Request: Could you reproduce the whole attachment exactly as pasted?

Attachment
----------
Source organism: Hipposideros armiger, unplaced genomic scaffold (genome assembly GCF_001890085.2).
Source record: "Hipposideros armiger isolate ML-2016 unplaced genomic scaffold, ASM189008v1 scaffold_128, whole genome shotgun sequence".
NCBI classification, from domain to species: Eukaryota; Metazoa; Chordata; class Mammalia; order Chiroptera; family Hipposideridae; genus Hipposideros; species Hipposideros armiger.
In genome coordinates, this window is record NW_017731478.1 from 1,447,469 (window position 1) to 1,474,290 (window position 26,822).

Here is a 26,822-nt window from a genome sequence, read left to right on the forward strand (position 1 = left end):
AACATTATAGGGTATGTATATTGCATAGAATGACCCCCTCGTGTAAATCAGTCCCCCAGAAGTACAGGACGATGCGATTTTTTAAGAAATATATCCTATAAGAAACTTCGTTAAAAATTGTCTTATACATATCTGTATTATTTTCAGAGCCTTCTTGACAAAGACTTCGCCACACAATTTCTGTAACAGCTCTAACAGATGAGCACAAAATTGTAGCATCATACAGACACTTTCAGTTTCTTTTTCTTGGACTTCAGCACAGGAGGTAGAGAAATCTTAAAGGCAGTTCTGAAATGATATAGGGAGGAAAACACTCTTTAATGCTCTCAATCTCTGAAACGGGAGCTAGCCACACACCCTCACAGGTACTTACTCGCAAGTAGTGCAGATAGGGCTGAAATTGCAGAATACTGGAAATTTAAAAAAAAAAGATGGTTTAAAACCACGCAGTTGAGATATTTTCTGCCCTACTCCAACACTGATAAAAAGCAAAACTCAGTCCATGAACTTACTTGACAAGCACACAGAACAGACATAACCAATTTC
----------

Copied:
Source organism: Hipposideros armiger, unplaced genomic scaffold (genome assembly GCF_001890085.2).
Source record: "Hipposideros armiger isolate ML-2016 unplaced genomic scaffold, ASM189008v1 scaffold_128, whole genome shotgun sequence".
NCBI classification, from domain to species: Eukaryota; Metazoa; Chordata; class Mammalia; order Chiroptera; family Hipposideridae; genus Hipposideros; species Hipposideros armiger.
In genome coordinates, this window is record NW_017731478.1 from 1,447,469 (window position 1) to 1,474,290 (window position 26,822).

Here is a 26,822-nt window from a genome sequence, read left to right on the forward strand (position 1 = left end):
AACATTATAGGGTATGTATATTGCATAGAATGACCCCCTCGTGTAAATCAGTCCCCCAGAAGTACAGGACGATGCGATTTTTTAAGAAATATATCCTATAAGAAACTTCGTTAAAAATTGTCTTATACATATCTGTATTATTTTCAGAGCCTTCTTGACAAAGACTTCGCCACACAATTTCTGTAACAGCTCTAACAGATGAGCACAAAATTGTAGCATCATACAGACACTTTCAGTTTCTTTTTCTTGGACTTCAGCACAGGAGGTAGAGAAATCTTAAAGGCAGTTCTGAAATGATATAGGGAGGAAAACACTCTTTAATGCTCTCAATCTCTGAAACGGGAGCTAGCCACACACCCTCACAGGTACTTACTCGCAAGTAGTGCAGATAGGGCTGAAATTGCAGAATACTGGAAATTTAAAAAAAAAAGATGGTTTAAAACCACGCAGTTGAGATATTTTCTGCCCTACTCCAACACTGATAAAAAGCAAAACTCAGTCCATGAACTTACTTGACAAGCACACAGAACAGACATAACCAATTTC